It turns out, that what the paper really says, is that the amount of global warming that should have occurred over the past 10-15 years (that is, if the climate models were getting things correct) is about 25% greater than the model-expected warming from the combination of increases in greenhouse gases and lower atmospheric pollution alone. Which means that the observed warming during this same time—which has been close to nil—is even harder to explain and makes the models look even worse.
But, of course, that is not at all how the results were spun to the press. (WCR)
Garbage not even worth rebutting any more…
Pacific shows climate change a reality: UN chief
UN Secretary-General Ban Ki-moon said Tuesday that visiting Pacific nations threatened by rising seas had reinforced his belief that climate change was real and posed a genuine threat to humanity.
Ban stopped in the Solomon Islands and Kiribati on his way to New Zealand for the Pacific Islands Forum (PIF), and described the two small nations as “on the front line” of the climate change issue. (Independent)
500 Million People Will Be Displaced By Glaciers Melting In Greenland And The Himalayas
‘Hockey Stick’ Creator Michael Mann Seeks Court’s Help to Ensure No Inquiry, No ‘Exoneration’
September 6th, 2011 | Author: ATI
Dr. Michael Mann, lead author of the discredited “hockey stick” graph that was once hailed by the UN Intergovernmental Panel on Climate Change as the “smoking gun” of the catastrophic man-made global warming theory, has asked to intervene in American Tradition Institute’s Freedom of Information Act lawsuit that seeks certain records produced by Mann and others while he was at the University of Virginia, for the purpose of keeping them hidden from the taxpayer.
Specifically over the weekend ATI’s Environmental Law Center received service from two Pennsylvania attorneys who seek the court’s permission to argue for Dr. Mann to intervene in ATI’s case. The attorneys also filed a motion to stay production of documents still withheld by UVA, which are to be provided to ATI’s lawyers in roughly two weeks under a protective order that UVA voluntarily agreed to in May. Dr. Mann’s lawyers also desire a hearing in mid-September, in an effort to further delay UVA’s scheduled production of records under the order.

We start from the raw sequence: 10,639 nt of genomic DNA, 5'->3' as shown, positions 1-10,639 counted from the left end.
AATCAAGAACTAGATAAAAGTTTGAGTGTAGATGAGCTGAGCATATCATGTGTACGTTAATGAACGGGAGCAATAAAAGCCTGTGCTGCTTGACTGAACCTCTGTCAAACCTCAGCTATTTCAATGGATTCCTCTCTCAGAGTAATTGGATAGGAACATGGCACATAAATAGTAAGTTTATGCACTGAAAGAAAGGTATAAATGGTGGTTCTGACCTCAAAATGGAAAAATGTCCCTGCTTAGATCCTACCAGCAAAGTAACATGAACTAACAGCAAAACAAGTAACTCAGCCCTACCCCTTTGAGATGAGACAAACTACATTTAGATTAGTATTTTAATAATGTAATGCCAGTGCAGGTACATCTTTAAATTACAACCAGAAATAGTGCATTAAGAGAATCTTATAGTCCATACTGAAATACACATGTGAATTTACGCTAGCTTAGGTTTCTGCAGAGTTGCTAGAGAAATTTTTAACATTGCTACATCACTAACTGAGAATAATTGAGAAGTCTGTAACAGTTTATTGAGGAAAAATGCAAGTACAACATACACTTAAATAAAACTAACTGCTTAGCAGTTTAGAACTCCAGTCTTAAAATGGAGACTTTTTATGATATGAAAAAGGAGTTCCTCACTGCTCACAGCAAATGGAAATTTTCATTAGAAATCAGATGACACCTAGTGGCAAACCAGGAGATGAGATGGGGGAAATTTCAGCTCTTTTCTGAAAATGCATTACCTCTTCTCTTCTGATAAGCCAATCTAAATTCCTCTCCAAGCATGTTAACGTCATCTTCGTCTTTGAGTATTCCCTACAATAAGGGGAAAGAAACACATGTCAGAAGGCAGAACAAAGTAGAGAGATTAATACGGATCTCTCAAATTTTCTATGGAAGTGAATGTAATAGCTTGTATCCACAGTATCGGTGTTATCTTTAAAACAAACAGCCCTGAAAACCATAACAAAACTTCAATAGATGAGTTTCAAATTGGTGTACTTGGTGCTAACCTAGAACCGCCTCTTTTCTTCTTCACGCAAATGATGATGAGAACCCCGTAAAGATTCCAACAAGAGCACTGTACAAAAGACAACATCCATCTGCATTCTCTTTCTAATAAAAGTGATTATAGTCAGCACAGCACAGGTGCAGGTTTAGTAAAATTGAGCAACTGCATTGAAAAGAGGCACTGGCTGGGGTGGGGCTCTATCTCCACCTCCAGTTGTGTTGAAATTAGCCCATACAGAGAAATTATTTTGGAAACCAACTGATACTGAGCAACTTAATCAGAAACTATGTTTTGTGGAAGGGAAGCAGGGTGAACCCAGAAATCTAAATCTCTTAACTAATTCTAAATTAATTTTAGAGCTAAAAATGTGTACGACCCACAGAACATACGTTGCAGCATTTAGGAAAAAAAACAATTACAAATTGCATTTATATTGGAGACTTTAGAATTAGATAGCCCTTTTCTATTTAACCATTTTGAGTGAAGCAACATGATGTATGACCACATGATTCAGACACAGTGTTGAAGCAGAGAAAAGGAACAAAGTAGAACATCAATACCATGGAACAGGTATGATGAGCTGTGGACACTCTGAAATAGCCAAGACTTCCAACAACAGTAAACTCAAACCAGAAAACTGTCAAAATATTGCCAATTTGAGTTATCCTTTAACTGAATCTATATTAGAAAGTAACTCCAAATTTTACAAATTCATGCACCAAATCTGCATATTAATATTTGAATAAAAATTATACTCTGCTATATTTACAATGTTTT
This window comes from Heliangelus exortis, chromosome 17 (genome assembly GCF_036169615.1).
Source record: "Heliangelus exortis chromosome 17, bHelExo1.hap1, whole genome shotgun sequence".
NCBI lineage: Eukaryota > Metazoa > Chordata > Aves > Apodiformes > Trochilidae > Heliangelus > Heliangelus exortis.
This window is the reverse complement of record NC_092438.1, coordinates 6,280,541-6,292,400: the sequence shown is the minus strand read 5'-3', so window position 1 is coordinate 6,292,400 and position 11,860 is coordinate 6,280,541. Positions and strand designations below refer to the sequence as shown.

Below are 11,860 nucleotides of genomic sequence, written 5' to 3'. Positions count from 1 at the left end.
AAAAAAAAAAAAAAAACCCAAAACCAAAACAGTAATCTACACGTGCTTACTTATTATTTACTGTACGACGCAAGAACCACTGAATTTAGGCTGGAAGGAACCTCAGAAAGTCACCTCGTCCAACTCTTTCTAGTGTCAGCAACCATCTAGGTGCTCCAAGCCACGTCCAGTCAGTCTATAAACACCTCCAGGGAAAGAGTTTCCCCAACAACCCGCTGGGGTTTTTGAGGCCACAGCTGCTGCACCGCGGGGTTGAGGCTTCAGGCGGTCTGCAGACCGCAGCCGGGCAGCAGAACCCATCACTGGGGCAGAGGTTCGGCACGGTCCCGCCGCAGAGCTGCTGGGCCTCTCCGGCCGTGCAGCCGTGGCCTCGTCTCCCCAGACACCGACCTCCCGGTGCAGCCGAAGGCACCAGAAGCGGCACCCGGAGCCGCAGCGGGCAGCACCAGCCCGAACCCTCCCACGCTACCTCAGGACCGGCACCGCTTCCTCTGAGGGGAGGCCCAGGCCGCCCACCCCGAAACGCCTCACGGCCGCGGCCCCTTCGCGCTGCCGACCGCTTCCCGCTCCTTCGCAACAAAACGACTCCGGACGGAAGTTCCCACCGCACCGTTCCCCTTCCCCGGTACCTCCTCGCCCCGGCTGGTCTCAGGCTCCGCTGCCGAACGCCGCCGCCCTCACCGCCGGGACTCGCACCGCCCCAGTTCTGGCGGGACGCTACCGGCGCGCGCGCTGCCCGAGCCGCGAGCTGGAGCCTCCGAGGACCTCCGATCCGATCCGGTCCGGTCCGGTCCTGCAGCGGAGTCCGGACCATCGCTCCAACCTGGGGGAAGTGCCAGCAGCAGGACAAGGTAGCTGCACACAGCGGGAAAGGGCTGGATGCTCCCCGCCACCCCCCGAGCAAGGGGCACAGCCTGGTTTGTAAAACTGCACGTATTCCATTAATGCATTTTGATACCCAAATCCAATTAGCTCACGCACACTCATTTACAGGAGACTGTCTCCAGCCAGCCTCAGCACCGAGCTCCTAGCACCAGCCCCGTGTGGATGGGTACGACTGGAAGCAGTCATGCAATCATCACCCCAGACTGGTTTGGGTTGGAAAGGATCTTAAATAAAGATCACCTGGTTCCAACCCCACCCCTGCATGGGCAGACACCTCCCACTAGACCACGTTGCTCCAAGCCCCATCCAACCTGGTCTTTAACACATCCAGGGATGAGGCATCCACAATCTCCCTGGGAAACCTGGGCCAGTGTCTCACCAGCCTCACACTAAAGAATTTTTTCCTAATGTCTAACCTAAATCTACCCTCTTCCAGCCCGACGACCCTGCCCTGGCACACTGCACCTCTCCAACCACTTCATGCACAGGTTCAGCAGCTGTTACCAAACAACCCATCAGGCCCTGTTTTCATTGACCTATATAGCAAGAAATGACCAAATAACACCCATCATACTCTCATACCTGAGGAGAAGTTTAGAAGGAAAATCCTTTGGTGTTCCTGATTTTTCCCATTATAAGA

Dr. Mann’s argument, distilled, is that the court must bend the rules to allow him to block implementation of a transparency law, so as to shield his sensibilities from offense once the taxpayer – on whose dime he subsists – sees the methods he employed to advance the global warming theory and related policies. ATI’s Environmental Law Center is not sympathetic. (ATI)
We Need To Do More When It Comes To Having Brief, Panicked Thoughts About Climate Change
BY RHETT STEVENSON
The 20 hottest years on record have all taken place in the past quarter century. The resulting floods, wildfires, and heat waves have all had deadly consequences, and if we don’t reduce carbon emissions immediately, humanity faces bleak prospects. We can no longer ignore this issue. Beginning today, we must all do more when it comes to our brief and panicked thoughts about climate change.
Indeed, if there was ever a time when a desperate call to take action against global warming should race through our heads as we lie in bed and stare at the ceiling, that time is now.
Many well-intentioned people will take 20 seconds out of their week to consider the consequences of the lifestyle they’ve chosen, perhaps contemplating how their reliance on fossil fuels has contributed to the rapid melting of the Arctic ice cap. But if progress is what we truly want, 20 seconds is simply not enough. Not by a long shot. An issue this critical demands at least 45 seconds to a solid minute of real, concentrated panic.
And I’m not talking about letting the image of a drowning polar bear play out in your mind now and then. If we’re at all serious, we need to let ourselves occasionally be struck with grim visions of coastal cities washing away and people starving as drought-stricken farmlands fail to yield crops—and we need to do this regularly, every couple days or so, before continuing to go about our routines as usual.
This may seem like a lot to ask, but no one ever said making an effort to think about change was easy. (The Onion)
Can game theory save the UN climate talks?
German academics have used the mathematics behind the strategic behaviour of countries to propose a way though the myriad impasses
America will never sign up, but the EU will if China does, which is unlikely if Africa doesn’t. No nation wants to go it alone but Russia doesn’t want to do anything, and the poor want the rich to absorb all the costs but the rich will only agree to sign if the poor do more.
Yes, I’m talking about the great game of the UN global climate talks, which resume in a few weeks’ time in Panama – the last gathering before the big annual meeting, this year in Durban, South Africa, at the end of November.